What is so special about Chinese correlative thinking? It is organic, systemic and indeterminate, recognising chance, contradictions and paradoxes, different time cycles and non-separability between observer and observed. Contrast this with the standard economic analysis that is partial and context free (other things being equal, timeless, random yet predictable, depending on rational man as the agent in a free market). As science historian Stephen Toulmin argued about scientific modernity, the West took off in the 17th century towards theory-based methodology that sought universal, timeless and context free principles about nature, and by extension, also about social science. Science could explain, predict and manage nature. Humanity was split from science into the arts, just as good can differentiated from bad. Determinism required clear concepts that were absolute and objective. Economics copied classical physics in trying to explain the world scientifically in mathematical models that we know today are flawed because they ignored the irrationality of man and markets.

As French sinologist and linguist Marcel Garnet explained: “The Chinese are either superstitious or practical, or rather they are both at once. It is this ‘both at once’ that a Westerner often finds hard to grasp.” (quoted in Fernand Braudel ‘A History of Civilisations’). The Chinese Taoist “correlative cosmology” saw life as systems of interacting opposites – male and female, cold and hot, interacting with each other in constant change and evolution. Life therefore is seen in cycles or feedback loops that are mathematically difficult to predict with exactitude.

In short, ancient Chinese thinking was dialectic in nature, always seeking the contradictions that good events may have bad outcomes, whereas failures can end up with successes. The Chinese revolutionaries took to Communism because of the Marxian dialectic methodology that resonated with Taoist correlative worldview.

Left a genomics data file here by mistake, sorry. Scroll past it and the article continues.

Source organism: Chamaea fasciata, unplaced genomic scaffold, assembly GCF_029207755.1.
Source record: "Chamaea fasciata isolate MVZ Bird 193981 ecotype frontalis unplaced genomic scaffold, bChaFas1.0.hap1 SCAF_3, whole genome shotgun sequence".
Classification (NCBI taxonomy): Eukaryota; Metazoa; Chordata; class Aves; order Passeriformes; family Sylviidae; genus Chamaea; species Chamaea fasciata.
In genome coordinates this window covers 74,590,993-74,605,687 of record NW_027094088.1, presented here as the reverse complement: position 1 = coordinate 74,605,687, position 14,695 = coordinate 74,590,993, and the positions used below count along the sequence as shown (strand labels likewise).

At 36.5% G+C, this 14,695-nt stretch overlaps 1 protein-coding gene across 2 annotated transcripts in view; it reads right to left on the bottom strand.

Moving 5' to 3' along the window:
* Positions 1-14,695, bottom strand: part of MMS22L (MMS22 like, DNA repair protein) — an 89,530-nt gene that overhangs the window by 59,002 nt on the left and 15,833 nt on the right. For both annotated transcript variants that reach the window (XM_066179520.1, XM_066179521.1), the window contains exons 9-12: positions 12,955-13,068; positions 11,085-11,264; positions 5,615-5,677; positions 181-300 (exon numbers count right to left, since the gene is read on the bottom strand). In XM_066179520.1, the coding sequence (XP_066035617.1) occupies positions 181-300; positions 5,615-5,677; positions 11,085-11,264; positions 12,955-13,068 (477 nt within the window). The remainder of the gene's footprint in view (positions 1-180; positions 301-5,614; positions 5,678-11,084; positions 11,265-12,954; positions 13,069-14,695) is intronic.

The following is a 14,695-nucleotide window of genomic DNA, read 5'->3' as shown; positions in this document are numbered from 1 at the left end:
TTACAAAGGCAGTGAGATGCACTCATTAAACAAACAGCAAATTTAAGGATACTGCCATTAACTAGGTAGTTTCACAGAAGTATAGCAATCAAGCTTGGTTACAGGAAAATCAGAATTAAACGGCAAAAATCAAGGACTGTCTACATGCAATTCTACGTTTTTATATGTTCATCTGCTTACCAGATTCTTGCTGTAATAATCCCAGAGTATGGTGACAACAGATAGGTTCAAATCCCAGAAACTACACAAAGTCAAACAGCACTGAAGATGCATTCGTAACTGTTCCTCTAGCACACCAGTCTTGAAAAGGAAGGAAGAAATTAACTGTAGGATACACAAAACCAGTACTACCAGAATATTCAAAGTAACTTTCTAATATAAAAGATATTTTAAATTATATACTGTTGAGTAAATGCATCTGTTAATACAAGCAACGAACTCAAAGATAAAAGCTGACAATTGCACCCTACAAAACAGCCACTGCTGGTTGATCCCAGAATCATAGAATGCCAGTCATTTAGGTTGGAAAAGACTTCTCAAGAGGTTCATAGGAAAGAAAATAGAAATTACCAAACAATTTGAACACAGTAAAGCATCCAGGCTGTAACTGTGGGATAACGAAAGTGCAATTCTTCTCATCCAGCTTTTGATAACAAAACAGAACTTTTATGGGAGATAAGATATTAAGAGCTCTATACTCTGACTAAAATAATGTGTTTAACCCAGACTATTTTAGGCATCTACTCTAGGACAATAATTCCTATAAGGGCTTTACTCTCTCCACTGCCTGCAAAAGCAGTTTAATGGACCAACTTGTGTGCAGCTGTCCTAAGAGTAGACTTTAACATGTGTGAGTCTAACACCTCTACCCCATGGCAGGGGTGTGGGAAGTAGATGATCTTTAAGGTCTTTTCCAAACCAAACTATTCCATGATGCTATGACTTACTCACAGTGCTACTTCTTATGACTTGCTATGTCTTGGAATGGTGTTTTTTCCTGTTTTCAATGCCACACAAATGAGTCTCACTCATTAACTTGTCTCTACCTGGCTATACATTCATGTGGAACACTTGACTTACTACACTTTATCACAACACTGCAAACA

Chinese development policy is replete with dialectic maxims, such as opening and closing at the same time. The dual circulation strategy is about the dynamic interplay of relying on domestic consumption and external trade and investments at the same time. If the external environment is unfriendly, develop the domestic business first. If the foreign rivals welcome trade, expand the market and open up more business.

Samuel Huntington’s Clash of Civilisations is about zero-sum game thinking, in which one civilisation gains at the other’s loss. The Chinese approach searches more for the win-win “Dialogue of Civilisations” in which competitors cooperate even as they compete, like Darwinian co-evolution of competing species.

The Chinese worldview is not the only competitor to the West. Within the next few decades, the Indian worldview will advance as South Asia of more than 1.6 billion population rises. So will the Islamic worldview which has more than a billion followers. Each will identify with their own exceptionalism. These multi-polar networks of power will inevitably challenge the US unipolar paradigm.

During the holidays, if you really want to understand how Chinese inside and outside think in a fast changing world, read TL Tsim’s new novel “Between Two Shores”, the best political whodunnit by a Chinese writer in English that I have read for years.

Enjoy the holidays and Kong Hei Fatt Choy!

The writer comments on global issues from an Asian perspective for the Asia News Network, an alliance of 24 news media titles across the region.